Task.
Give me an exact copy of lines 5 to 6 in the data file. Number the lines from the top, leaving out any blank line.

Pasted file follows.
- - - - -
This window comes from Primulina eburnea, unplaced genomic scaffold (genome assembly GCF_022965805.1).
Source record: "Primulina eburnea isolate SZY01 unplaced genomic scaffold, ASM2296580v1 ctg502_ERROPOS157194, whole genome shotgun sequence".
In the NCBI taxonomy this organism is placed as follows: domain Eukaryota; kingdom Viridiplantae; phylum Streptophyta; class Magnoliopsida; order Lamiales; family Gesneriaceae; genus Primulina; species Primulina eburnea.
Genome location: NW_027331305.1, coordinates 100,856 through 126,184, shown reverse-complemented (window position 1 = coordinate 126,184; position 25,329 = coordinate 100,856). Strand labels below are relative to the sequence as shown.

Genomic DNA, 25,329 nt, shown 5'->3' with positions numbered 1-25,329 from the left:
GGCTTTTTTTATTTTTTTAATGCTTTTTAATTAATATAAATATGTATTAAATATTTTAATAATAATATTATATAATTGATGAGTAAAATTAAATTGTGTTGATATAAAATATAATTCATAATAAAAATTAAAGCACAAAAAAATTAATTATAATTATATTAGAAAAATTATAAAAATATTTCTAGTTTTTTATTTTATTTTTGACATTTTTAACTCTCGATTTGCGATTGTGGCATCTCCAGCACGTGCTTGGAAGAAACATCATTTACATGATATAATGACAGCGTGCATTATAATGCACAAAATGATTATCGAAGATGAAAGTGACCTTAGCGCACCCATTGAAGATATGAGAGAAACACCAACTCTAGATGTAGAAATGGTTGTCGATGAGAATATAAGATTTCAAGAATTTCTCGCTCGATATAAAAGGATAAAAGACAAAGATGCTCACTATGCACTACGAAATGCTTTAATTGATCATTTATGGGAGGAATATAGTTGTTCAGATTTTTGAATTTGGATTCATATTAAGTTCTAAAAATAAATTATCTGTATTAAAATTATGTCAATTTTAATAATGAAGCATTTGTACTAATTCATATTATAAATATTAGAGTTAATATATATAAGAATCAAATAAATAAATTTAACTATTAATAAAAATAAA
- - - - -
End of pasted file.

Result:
Genomic DNA, 25,329 nt, shown 5'->3' with positions numbered 1-25,329 from the left:
GGCTTTTTTTATTTTTTTAATGCTTTTTAATTAATATAAATATGTATTAAATATTTTAATAATAATATTATATAATTGATGAGTAAAATTAAATTGTGTTGATATAAAATATAATTCATAATAAAAATTAAAGCACAAAAAAATTAATTATAATTATATTAGAAAAATTATAAAAATATTTCTAGTTTTTTATTTTATTTTTGACATTTTTAACTCTCGATTTGCGATTGTGGCATCTCCAGCACGTGCTTGGAAGAAACATCATTTACATGATATAATGACAGCGTGCATTATAATGCACAAAATGATTATCGAAGATGAAAGTGACCTTAGCGCACCCATTGAAGATATGAGAGAAACACCAACTCTAGATGTAGAAATGGTTGTCGATGAGAATATAAGATTTCAAGAATTTCTCGCTCGATATAAAAGGATAAAAGACAAAGATGCTCACTATGCACTACGAAATGCTTTAATTGATCATTTATGGGAGGAATATAGTTGTTCAGATTTTTGAATTTGGATTCATATTAAGTTCTAAAAATAAATTATCTGTATTAAAATTATGTCAATTTTAATAATGAAGCATTTGTACTAATTCATATTATAAATATTAGAGTTAATATATATAAGAATCAAATAAATAAATTTAACTATTAATAAAAATAAA